The saint replied: “It’s in your work that you strive to attain sanctity… we seek sanctity in our work: Sanctifying the work; sanctifying ourselves through it, sanctifying those who work with us”
The work of a student of course, is our studies. Work that it is easy to forget is important and valuable. In studying, we gain knowledge and skills contributing to our personal growth and we seek truth. Sounds Christian to me! After all, we worship Him who is Truth.
The church has a long history of scholarship, starting with Jesus himself at age twelve listening and asking questions of the teachers in the temple, astonishing listeners by his wisdom (Luke 2:41-52). Countless saints were academics and Christian scholarship contributed greatly to the wealth of human knowledge and the development of higher education systems. St Josemaria even goes as far as saying “study is a grave obligation.” He asserts the personal growth of study is indispensable. “You pray, you deny yourself, you work in a thousand apostolic activities, but you don’t study. You are useless then unless you change.”
So it’s important work, but how do we sanctify that work? How do we as the uni students in the study marathon did, transform our study into prayer?
As you’d expect St Josemaria has some tips:
“So before you begin a task, raise your heart to God.”
Beginning our study with a prayer reminds us that we’re in God’s presence. It’s also a much better pre-study ritual than frequent trips to the refrigerator between naps, Facebook, and cleaning your room. Notably this point entails actually starting rather than suddenly feeling the need to do every other task you’ve been putting off. Nb. St Expeditus is the patron saint of fighting against procrastination, you’re welcome.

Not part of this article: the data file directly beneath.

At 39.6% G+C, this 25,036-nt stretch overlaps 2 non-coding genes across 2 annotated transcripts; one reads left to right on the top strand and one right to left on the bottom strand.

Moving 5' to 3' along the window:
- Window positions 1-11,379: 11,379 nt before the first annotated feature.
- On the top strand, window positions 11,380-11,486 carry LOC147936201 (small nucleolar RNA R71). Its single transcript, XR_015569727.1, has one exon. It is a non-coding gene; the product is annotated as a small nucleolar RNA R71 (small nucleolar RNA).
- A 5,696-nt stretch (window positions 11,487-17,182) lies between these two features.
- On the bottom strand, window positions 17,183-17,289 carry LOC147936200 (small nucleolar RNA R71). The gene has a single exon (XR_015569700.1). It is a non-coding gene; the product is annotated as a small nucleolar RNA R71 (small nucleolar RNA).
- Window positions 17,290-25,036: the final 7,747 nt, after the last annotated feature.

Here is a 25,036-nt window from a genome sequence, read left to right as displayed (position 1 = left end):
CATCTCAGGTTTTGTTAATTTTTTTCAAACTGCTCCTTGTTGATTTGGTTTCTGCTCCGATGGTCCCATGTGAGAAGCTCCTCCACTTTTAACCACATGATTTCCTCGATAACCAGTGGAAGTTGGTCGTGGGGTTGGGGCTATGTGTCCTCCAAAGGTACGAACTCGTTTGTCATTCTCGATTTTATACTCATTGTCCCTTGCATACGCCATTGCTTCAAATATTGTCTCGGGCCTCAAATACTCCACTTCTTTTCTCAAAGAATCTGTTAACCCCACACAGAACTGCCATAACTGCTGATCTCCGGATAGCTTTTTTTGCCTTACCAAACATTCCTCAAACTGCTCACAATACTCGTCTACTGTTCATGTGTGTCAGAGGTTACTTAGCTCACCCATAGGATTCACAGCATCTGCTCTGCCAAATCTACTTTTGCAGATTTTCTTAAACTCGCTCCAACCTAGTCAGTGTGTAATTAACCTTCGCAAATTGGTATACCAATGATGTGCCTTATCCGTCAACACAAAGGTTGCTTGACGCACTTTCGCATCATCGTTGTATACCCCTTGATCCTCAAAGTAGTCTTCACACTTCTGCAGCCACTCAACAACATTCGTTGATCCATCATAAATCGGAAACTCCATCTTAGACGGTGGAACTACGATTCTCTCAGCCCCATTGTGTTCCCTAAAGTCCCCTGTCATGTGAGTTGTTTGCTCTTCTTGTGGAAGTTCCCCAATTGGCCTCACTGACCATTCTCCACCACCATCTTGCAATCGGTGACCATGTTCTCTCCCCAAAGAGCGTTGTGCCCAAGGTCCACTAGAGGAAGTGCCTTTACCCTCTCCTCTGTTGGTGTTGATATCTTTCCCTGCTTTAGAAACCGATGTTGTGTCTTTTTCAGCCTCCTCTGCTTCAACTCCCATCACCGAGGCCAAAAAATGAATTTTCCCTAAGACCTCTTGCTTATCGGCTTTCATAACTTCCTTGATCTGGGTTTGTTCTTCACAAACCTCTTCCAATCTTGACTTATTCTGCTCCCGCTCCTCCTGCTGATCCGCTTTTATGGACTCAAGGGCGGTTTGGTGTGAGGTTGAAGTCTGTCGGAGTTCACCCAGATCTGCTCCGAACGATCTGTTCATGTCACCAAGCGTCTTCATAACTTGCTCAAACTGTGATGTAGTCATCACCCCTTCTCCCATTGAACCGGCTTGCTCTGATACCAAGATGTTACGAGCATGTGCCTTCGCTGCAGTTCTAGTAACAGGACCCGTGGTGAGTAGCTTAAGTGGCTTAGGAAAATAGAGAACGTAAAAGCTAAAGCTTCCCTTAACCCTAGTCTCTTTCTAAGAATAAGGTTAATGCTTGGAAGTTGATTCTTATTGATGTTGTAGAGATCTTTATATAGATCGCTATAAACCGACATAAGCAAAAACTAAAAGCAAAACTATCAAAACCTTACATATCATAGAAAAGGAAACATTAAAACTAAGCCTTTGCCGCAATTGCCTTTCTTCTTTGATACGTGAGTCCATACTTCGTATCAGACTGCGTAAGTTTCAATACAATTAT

“Do it for the right reason. For example, if you’re married, do it for your wife, your children, your home – but for God too, For him alone, to please him, because he created us to work.”
Don’t just do it for your lecturer, or because you have to. Do it for God! It is by offering our study or any work we do, to God that we transform it into prayer
“Begin each task that way, and interrupt it from time to time; put a little alarm clock there, right? If it wouldn’t seem out of place, Keep a small picture of our lady next to you… Mary will bring you to Jesus and you will sanctify your work, and stay in God’s presence.”
I don’t know about you, but I need reminders. It’s easy to forget, pretty well instantly that what we’re doing, we’re doing for God. Short prayer breaks remind us of this and help us transform all our tasks into prayer so that we can as the scriptures instruct us, pray constantly.
P’s get degree’s but do they get us to heaven? If we’re studying for God we should give him our best, he deserves nothing less!
So next time we’re stuck in the perils of procrastination, or frustration, or stress that our studies can bring about, or just lacking motivation, let’s take a page from St Josemaria’s book, and with his help (and the countless other scholarly Saints) lift up our thoughts, prayers, and efforts to our Lord and in this way work for him and journey closer to him from the un-comfort of our desks, across the pages of our text book and growing more in love with every word of the word count.
by Eliza Mckay
Originally given as a talk for Catholics at Curtin.